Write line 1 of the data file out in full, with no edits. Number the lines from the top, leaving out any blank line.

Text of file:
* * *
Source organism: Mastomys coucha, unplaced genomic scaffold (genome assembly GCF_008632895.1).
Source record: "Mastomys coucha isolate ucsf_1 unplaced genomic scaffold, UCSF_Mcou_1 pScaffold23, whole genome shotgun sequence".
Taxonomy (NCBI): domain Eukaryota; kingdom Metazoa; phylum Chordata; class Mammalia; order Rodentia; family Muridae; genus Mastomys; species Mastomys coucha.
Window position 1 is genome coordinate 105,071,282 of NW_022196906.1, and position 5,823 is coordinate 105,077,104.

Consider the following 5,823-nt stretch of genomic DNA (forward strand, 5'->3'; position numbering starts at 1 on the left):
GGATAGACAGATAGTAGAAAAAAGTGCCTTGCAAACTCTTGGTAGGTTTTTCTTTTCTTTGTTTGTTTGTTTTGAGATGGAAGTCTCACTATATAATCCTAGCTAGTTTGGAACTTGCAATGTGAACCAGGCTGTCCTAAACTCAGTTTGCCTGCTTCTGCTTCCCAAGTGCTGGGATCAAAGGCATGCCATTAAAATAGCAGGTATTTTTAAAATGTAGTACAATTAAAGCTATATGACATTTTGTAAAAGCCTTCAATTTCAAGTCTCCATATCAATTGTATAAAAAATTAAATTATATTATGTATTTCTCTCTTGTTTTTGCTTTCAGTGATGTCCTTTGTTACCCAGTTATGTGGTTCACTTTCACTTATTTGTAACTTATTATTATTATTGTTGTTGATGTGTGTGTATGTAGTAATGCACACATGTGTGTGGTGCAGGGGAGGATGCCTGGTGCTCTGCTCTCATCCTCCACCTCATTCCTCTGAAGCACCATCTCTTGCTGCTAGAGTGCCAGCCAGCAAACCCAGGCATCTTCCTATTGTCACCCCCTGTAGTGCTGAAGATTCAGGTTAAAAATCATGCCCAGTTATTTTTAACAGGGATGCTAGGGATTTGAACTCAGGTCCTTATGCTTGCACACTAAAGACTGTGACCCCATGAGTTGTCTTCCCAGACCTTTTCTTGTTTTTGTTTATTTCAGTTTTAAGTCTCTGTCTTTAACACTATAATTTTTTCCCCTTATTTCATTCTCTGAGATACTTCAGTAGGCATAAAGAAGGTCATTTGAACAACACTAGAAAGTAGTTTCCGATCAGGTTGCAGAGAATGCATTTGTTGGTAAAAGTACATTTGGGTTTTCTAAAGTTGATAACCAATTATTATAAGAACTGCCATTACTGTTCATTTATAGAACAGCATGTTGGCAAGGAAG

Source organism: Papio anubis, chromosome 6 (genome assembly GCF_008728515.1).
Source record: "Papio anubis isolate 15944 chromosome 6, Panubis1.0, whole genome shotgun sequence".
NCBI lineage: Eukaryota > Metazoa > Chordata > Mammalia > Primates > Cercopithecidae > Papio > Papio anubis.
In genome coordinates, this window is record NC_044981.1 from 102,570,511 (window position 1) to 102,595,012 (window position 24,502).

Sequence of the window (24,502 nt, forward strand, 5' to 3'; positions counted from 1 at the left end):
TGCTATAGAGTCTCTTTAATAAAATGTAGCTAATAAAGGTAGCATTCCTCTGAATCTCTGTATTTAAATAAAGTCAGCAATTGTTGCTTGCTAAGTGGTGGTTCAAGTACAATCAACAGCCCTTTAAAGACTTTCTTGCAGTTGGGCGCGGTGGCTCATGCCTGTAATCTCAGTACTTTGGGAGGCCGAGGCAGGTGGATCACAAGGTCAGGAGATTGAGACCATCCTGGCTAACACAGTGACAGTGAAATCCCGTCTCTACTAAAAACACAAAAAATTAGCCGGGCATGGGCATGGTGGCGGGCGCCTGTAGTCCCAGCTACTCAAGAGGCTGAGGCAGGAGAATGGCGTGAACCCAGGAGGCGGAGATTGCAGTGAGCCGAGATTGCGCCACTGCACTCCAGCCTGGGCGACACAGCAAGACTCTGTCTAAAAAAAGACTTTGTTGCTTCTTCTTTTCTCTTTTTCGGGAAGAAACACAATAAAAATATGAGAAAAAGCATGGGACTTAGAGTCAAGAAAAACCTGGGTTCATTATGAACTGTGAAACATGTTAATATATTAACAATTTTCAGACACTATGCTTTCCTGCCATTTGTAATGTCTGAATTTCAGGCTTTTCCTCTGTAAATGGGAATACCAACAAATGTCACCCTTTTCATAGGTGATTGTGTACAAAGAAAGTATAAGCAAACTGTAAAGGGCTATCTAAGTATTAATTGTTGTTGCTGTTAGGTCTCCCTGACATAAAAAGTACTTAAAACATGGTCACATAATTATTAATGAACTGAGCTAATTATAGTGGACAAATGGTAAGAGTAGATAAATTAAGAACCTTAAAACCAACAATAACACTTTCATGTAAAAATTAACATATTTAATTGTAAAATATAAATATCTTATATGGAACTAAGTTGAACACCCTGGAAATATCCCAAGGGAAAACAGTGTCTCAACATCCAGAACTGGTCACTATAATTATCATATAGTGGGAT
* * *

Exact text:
Source organism: Mastomys coucha, unplaced genomic scaffold (genome assembly GCF_008632895.1).